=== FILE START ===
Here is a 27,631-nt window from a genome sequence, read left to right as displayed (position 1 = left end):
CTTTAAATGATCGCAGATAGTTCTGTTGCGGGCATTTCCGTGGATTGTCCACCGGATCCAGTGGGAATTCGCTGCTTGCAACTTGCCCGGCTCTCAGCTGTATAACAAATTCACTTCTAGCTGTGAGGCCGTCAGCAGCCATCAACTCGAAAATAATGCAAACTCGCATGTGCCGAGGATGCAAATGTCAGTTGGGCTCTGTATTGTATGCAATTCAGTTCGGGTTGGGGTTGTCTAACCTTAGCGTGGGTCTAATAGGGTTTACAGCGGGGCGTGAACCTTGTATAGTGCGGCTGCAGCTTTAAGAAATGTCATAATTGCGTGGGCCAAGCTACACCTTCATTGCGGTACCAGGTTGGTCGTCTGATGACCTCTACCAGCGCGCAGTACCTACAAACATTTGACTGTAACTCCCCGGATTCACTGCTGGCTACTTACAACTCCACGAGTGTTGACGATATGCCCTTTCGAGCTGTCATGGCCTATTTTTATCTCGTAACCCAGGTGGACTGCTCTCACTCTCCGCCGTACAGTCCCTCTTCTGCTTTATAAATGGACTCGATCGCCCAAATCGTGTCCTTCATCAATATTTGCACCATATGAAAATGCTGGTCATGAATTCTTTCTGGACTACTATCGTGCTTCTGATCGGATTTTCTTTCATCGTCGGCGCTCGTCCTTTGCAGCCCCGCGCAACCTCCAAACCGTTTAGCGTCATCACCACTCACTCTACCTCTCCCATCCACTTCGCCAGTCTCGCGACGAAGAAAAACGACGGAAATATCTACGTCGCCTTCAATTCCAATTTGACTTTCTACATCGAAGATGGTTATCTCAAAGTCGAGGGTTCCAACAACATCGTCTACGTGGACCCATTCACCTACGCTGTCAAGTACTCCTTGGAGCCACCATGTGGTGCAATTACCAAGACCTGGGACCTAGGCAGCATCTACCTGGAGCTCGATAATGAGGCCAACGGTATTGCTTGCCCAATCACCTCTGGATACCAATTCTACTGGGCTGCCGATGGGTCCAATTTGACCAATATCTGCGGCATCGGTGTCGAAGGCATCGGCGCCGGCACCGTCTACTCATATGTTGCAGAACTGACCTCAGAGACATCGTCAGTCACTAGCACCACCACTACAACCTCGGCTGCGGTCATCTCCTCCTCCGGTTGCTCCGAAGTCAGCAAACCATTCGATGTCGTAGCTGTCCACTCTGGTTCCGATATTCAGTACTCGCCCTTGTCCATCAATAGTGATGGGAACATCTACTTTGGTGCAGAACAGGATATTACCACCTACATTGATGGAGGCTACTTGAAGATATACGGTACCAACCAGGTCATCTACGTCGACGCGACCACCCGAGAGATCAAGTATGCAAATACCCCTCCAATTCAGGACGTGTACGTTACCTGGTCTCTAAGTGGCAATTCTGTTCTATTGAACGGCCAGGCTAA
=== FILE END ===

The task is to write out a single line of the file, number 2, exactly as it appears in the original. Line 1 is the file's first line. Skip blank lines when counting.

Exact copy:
CTTTAAATGATCGCAGATAGTTCTGTTGCGGGCATTTCCGTGGATTGTCCACCGGATCCAGTGGGAATTCGCTGCTTGCAACTTGCCCGGCTCTCAGCTGTATAACAAATTCACTTCTAGCTGTGAGGCCGTCAGCAGCCATCAACTCGAAAATAATGCAAACTCGCATGTGCCGAGGATGCAAATGTCAGTTGGGCTCTGTATTGTATGCAATTCAGTTCGGGTTGGGGTTGTCTAACCTTAGCGTGGGTCTAATAGGGTTTACAGCGGGGCGTGAACCTTGTATAGTGCGGCTGCAGCTTTAAGAAATGTCATAATTGCGTGGGCCAAGCTACACCTTCATTGCGGTACCAGGTTGGTCGTCTGATGACCTCTACCAGCGCGCAGTACCTACAAACATTTGACTGTAACTCCCCGGATTCACTGCTGGCTACTTACAACTCCACGAGTGTTGACGATATGCCCTTTCGAGCTGTCATGGCCTATTTTTATCTCGTAACCCAGGTGGACTGCTCTCACTCTCCGCCGTACAGTCCCTCTTCTGCTTTATAAATGGACTCGATCGCCCAAATCGTGTCCTTCATCAATATTTGCACCATATGAAAATGCTGGTCATGAATTCTTTCTGGACTACTATCGTGCTTCTGATCGGATTTTCTTTCATCGTCGGCGCTCGTCCTTTGCAGCCCCGCGCAACCTCCAAACCGTTTAGCGTCATCACCACTCACTCTACCTCTCCCATCCACTTCGCCAGTCTCGCGACGAAGAAAAACGACGGAAATATCTACGTCGCCTTCAATTCCAATTTGACTTTCTACATCGAAGATGGTTATCTCAAAGTCGAGGGTTCCAACAACATCGTCTACGTGGACCCATTCACCTACGCTGTCAAGTACTCCTTGGAGCCACCATGTGGTGCAATTACCAAGACCTGGGACCTAGGCAGCATCTACCTGGAGCTCGATAATGAGGCCAACGGTATTGCTTGCCCAATCACCTCTGGATACCAATTCTACTGGGCTGCCGATGGGTCCAATTTGACCAATATCTGCGGCATCGGTGTCGAAGGCATCGGCGCCGGCACCGTCTACTCATATGTTGCAGAACTGACCTCAGAGACATCGTCAGTCACTAGCACCACCACTACAACCTCGGCTGCGGTCATCTCCTCCTCCGGTTGCTCCGAAGTCAGCAAACCATTCGATGTCGTAGCTGTCCACTCTGGTTCCGATATTCAGTACTCGCCCTTGTCCATCAATAGTGATGGGAACATCTACTTTGGTGCAGAACAGGATATTACCACCTACATTGATGGAGGCTACTTGAAGATATACGGTACCAACCAGGTCATCTACGTCGACGCGACCACCCGAGAGATCAAGTATGCAAATACCCCTCCAATTCAGGACGTGTACGTTACCTGGTCTCTAAGTGGCAATTCTGTTCTATTGAACGGCCAGGCTAA